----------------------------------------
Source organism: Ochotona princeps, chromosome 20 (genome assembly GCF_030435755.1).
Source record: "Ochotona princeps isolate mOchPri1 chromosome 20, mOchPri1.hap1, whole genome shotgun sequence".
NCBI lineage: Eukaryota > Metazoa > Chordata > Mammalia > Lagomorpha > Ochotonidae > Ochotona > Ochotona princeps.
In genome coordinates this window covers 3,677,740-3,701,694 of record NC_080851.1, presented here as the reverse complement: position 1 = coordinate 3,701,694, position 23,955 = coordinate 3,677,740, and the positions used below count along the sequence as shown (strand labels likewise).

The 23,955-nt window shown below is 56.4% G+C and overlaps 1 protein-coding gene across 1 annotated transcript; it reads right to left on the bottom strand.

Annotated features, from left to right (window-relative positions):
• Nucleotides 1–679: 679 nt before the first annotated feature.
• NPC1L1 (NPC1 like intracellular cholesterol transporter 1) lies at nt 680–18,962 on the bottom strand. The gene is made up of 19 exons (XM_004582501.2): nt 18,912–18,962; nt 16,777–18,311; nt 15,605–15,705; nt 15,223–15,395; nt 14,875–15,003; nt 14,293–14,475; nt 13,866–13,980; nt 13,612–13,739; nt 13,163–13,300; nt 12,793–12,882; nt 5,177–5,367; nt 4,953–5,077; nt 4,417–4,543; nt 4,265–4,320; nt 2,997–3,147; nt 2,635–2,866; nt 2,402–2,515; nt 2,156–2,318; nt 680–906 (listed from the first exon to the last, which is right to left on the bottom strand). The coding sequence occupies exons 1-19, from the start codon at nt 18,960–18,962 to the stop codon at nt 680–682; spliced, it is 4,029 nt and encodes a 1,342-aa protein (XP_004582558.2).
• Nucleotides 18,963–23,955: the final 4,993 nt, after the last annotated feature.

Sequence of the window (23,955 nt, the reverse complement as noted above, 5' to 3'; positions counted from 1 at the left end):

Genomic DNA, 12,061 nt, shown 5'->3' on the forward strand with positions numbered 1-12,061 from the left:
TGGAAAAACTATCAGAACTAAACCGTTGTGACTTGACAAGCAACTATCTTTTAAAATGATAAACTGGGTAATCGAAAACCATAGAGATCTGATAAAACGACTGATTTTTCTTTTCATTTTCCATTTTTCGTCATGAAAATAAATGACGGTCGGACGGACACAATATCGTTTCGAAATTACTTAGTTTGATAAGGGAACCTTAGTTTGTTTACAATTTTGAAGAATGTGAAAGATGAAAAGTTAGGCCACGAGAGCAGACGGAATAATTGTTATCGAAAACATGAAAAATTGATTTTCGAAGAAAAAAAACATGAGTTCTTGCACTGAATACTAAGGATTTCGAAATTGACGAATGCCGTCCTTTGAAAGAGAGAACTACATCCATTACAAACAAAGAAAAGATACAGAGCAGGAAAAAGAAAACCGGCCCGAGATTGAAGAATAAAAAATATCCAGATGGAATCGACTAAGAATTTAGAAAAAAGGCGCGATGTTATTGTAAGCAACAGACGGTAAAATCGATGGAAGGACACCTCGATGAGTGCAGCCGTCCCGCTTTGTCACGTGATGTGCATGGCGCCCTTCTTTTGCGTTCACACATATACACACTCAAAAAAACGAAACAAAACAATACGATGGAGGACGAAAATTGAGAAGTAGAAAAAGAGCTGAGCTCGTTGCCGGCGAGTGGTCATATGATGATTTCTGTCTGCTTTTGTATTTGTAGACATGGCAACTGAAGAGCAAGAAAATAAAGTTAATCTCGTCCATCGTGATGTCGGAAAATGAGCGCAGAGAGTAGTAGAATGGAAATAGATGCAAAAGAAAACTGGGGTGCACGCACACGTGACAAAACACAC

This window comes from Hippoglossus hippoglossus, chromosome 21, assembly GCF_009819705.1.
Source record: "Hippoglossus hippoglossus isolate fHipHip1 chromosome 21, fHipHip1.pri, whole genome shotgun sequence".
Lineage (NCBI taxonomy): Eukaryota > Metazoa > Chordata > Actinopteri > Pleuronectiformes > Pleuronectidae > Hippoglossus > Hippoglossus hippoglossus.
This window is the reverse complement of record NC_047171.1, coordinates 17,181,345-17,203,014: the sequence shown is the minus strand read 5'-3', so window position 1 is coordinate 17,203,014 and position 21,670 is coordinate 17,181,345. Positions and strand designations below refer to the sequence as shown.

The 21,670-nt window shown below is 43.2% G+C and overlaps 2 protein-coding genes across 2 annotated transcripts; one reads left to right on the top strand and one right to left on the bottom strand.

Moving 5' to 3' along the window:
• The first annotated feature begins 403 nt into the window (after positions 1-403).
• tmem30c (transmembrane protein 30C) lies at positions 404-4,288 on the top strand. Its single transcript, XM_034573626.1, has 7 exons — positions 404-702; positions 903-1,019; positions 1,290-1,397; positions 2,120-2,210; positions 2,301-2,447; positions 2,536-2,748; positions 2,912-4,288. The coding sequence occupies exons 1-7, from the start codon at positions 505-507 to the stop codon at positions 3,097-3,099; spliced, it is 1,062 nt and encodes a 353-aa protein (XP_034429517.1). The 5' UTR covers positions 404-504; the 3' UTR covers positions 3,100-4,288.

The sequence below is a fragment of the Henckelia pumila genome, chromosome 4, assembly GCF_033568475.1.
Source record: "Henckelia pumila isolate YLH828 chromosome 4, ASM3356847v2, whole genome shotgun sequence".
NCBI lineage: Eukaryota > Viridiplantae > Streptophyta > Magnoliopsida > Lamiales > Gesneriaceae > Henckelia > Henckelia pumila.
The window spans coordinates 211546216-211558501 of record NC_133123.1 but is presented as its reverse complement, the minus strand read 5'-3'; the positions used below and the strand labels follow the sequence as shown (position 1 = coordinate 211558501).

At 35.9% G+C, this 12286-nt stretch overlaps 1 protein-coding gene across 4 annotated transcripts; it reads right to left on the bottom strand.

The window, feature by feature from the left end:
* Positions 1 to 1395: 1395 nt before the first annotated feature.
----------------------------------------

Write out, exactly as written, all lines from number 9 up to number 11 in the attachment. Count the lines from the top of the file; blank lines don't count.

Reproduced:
• Nucleotides 18,963–23,955: the final 4,993 nt, after the last annotated feature.

Sequence of the window (23,955 nt, the reverse complement as noted above, 5' to 3'; positions counted from 1 at the left end):

Genomic DNA, 12,061 nt, shown 5'->3' on the forward strand with positions numbered 1-12,061 from the left: